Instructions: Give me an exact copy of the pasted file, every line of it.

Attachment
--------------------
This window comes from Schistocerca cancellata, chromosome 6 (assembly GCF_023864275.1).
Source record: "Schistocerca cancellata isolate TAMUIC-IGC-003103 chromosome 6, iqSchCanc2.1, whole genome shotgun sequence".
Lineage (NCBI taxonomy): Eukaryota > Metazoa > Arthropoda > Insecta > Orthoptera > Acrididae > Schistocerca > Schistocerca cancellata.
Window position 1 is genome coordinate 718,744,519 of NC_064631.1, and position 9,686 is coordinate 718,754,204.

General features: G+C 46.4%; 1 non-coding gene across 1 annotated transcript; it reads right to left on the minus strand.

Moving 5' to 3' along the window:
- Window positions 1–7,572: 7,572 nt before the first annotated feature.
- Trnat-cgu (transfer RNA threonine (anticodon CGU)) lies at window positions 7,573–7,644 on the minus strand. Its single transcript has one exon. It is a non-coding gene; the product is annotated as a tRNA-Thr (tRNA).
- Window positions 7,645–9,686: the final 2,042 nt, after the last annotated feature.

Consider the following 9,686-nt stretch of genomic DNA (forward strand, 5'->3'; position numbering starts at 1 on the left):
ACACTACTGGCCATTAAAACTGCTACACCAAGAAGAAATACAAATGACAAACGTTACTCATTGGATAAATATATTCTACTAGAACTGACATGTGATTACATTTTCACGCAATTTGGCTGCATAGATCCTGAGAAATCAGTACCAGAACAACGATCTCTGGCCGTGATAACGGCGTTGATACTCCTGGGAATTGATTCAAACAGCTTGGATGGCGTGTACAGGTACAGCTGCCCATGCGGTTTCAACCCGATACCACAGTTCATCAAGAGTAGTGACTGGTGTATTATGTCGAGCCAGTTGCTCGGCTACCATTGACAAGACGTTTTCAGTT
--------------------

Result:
This window comes from Schistocerca cancellata, chromosome 6 (assembly GCF_023864275.1).
Source record: "Schistocerca cancellata isolate TAMUIC-IGC-003103 chromosome 6, iqSchCanc2.1, whole genome shotgun sequence".
Lineage (NCBI taxonomy): Eukaryota > Metazoa > Arthropoda > Insecta > Orthoptera > Acrididae > Schistocerca > Schistocerca cancellata.
Window position 1 is genome coordinate 718,744,519 of NC_064631.1, and position 9,686 is coordinate 718,754,204.

General features: G+C 46.4%; 1 non-coding gene across 1 annotated transcript; it reads right to left on the minus strand.

Moving 5' to 3' along the window:
- Window positions 1–7,572: 7,572 nt before the first annotated feature.
- Trnat-cgu (transfer RNA threonine (anticodon CGU)) lies at window positions 7,573–7,644 on the minus strand. Its single transcript has one exon. It is a non-coding gene; the product is annotated as a tRNA-Thr (tRNA).
- Window positions 7,645–9,686: the final 2,042 nt, after the last annotated feature.

Consider the following 9,686-nt stretch of genomic DNA (forward strand, 5'->3'; position numbering starts at 1 on the left):
ACACTACTGGCCATTAAAACTGCTACACCAAGAAGAAATACAAATGACAAACGTTACTCATTGGATAAATATATTCTACTAGAACTGACATGTGATTACATTTTCACGCAATTTGGCTGCATAGATCCTGAGAAATCAGTACCAGAACAACGATCTCTGGCCGTGATAACGGCGTTGATACTCCTGGGAATTGATTCAAACAGCTTGGATGGCGTGTACAGGTACAGCTGCCCATGCGGTTTCAACCCGATACCACAGTTCATCAAGAGTAGTGACTGGTGTATTATGTCGAGCCAGTTGCTCGGCTACCATTGACAAGACGTTTTCAGTT